Traffic moving through the congestion zone during the rush hour travels at an average of just 9.3mph, compared to around 9.9mph in 2003.
Statistics compiled by Transport for London (TfL) show that charging did improve traffic flow initially.
However, congestion relief has slowed and journey times are on the rise.
Though the volume of traffic entering the zone has fallen by 21%, the improvement in congestion has fallen dramatically since 2003, from 30% to only 8%.
Off peak and evening rush hour travel speeds have also decreased after an initial improvement.
TfL blamed road maintenance for the growing congestion, pointing out that the number of street works doubled last year, taking up road space and constricting traffic flow.
A TfL spokesperson defended congestion charging: “Without it, London would have ground to a halt. We have made real progress, and the benefits in central London remain clear.”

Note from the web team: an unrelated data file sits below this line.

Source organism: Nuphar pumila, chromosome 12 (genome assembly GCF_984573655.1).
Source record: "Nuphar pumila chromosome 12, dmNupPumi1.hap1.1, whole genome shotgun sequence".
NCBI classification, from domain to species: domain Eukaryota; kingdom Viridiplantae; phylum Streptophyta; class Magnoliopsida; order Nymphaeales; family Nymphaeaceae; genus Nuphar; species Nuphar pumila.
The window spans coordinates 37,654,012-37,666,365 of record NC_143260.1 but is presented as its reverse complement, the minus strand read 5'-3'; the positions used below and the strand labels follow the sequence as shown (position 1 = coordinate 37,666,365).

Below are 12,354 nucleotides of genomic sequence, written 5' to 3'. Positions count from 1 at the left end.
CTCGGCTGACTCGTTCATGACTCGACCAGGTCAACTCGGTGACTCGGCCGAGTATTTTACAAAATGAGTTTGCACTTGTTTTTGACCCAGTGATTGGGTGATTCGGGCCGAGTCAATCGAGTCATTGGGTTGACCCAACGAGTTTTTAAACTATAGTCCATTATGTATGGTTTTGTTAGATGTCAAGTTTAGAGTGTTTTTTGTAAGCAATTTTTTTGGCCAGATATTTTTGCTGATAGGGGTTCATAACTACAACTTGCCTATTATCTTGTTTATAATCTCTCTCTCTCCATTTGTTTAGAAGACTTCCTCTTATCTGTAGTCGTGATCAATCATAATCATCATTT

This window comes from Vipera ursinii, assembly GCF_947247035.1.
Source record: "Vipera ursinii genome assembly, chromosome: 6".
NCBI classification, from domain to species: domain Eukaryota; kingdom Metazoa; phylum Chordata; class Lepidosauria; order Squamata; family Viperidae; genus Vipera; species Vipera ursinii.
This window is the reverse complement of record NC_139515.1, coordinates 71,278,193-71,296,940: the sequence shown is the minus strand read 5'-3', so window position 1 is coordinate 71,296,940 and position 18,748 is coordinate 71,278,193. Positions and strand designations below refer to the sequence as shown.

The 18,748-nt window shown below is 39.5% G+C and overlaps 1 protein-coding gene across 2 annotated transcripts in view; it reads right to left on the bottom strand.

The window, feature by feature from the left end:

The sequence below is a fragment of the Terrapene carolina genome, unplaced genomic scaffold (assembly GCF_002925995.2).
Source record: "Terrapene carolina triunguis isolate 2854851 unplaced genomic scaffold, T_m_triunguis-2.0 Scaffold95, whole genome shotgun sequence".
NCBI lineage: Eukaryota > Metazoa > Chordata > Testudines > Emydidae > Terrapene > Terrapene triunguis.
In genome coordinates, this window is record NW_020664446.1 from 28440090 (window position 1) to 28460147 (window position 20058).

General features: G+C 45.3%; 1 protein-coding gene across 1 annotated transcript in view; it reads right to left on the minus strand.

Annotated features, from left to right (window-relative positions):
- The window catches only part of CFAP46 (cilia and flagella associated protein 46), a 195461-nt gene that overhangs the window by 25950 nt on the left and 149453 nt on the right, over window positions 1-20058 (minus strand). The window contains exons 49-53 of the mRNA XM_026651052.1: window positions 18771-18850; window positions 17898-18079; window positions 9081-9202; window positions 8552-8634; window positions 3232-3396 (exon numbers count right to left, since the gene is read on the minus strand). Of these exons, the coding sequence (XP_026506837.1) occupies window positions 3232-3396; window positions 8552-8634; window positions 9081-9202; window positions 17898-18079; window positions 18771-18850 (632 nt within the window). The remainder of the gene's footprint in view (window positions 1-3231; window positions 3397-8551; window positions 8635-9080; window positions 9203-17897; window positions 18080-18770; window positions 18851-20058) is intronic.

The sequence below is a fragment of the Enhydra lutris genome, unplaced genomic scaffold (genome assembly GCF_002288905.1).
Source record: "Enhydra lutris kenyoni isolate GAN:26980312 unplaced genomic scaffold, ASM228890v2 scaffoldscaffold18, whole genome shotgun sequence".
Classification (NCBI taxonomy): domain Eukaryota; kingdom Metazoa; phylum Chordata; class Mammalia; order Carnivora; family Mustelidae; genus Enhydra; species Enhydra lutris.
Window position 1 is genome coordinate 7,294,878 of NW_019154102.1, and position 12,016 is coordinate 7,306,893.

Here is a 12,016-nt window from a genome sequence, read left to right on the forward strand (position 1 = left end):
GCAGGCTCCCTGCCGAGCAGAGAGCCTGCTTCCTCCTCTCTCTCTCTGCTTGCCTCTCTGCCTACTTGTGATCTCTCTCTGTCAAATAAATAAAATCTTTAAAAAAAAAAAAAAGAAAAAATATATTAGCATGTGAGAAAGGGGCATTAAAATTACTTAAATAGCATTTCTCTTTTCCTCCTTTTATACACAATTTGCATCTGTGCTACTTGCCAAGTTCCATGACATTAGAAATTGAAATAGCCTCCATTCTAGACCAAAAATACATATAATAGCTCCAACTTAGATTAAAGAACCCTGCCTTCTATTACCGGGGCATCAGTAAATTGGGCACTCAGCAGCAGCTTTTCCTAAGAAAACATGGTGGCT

Meanwhile, complaints that luxury car drivers were using a loophole to avoid the capital’s congestion charge have prompted TfL to review all cars that are registered as private hire vehicles.
All private hire cars registered with TfL are exempt from the charge.
A spokesman said it is now checking its list of exempt vehicles. “We have already been in touch with many of the owners of luxury vehicles registered as private hire vehicles and are satisfied that the vast majority of these are being used for legitimate private hire purposes,” she said.
“Only a relatively small number of luxury vehicles are licensed as private hire vehicles.”